23 Jun

Ten years of free wireless Internet access in the downtown

By Charles Mcmahon June 22, 2013 2:00 AM
PORTSMOUTH — Ten years of free wireless Internet access in the downtown came full circle for its founders Thursday in Market Square.

A decade ago, both Erik Crago and Scott Campbell were sitting in the city’s center marvelling over the fast Internet speeds they were getting on their oversized laptops. On Thursday, the pair returned to the scene of that signal, only this time, they were armed with smartphones instead of outdated computers and PDAs.

Crago and Campbell started the free Internet service in 2003 as members of the eCoast board of directors.

Both say they remember the day like it was yesterday.

“In the April 2003 monthly board meeting, Jennifer Chinburg, the chamber liaison to the eCoast at the time, asked for ideas from the group on things we could offer the community,” Crago said. “After the meeting, I was having coffee downtown with Scott and we got talking about WiFi. We were both on the WiFi bandwagon and we thought it would be cool to have WiFi in Portsmouth for us to use, and to get some good press for our town.”

When starting the service, Crago said, the goals were to not only get the city some positive publicity following the stock market crash of 2002, but also to also demonstrate that local businesses have the ingenuity to provide free WiFi to the general public.

“A couple of small-business owners, having coffee, who love Portsmouth, did something pretty damn amazing for the greater good of the city we love,” he said.

After a couple of years of success, Crago said the city took notice and stepped in to take the service over, along with the Chamber of Commerce. They also had big players like Cisco jump into the mix to donate their equipment, he said.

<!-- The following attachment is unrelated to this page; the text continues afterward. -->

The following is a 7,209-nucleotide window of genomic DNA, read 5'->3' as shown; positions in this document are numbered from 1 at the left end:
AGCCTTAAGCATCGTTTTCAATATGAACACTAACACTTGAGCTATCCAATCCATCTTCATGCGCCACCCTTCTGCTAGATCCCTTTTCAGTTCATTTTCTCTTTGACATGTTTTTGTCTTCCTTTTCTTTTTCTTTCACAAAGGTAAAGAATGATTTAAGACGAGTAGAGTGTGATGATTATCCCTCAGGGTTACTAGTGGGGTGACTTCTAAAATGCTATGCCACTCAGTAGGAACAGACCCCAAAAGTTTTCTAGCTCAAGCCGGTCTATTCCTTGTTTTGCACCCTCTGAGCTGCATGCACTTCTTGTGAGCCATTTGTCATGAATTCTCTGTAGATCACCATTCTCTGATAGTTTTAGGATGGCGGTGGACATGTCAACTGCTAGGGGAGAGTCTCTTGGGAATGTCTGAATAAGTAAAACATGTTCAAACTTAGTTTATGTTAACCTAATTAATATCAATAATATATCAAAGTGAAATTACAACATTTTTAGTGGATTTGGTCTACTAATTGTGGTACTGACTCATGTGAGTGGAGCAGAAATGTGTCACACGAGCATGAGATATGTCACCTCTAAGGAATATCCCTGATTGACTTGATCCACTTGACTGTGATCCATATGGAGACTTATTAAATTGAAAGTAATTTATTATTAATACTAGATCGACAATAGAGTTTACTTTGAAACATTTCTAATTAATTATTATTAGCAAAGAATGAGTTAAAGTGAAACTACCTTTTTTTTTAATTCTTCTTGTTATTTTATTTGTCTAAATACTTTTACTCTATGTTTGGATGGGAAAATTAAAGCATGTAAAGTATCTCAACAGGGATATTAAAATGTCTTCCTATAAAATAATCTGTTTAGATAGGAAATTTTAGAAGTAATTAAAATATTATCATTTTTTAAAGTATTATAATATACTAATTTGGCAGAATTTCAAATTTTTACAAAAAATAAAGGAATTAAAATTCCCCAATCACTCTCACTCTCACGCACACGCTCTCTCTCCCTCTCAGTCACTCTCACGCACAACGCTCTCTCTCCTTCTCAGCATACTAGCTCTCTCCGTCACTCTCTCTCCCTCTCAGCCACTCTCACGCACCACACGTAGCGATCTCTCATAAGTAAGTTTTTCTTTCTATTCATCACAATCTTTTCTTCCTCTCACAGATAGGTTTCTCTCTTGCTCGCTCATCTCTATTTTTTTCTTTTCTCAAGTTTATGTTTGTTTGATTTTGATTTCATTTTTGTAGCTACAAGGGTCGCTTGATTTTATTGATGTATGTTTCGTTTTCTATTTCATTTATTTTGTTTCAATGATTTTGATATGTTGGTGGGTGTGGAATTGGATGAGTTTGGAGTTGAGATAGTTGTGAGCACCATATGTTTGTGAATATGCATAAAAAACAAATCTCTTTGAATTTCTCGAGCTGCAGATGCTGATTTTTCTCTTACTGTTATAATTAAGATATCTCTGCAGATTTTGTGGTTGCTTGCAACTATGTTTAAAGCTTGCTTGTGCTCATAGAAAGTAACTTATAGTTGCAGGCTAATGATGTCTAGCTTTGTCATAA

Today, the project is being led by the city, BayRing Communications, which supplied the high-speed Internet and fiber access to the development, and Single Digits, which is installing the WiFi access points and will manage the system behind the Internet’s login page.

Campbell said the free WiFi has paid dividends for visitors to the downtown over the years. One notable example was during the ice storm of 2008, when thousands of people in the city were left without power and were able to rely on the free Internet service in the downtown.

The city’s information technology coordinator, Alan Brady, said the free WiFi could not have been achieved without public-private partnerships.

“The city was very fortunate to receive equipment that other communities were paying tens of thousands of dollars for,” Brady said. “We were a test bed for this equipment, installed it in locations that were not an eyesore and not the ‘norm’, we all worked closely with the engineers at Cisco and gave them feedback, while they were still here in Portsmouth.

Brady said one of main engineers at Cisco, Gerard Goubert, designed the current system. Although he no longer works for Cisco, Goubert continues to troubleshoot the network with his new company, Single Digits, which is still actively involved in the current downtown WiFi, according to Brady.

“It’s nice to see it still working and people enjoying the service,” he said.

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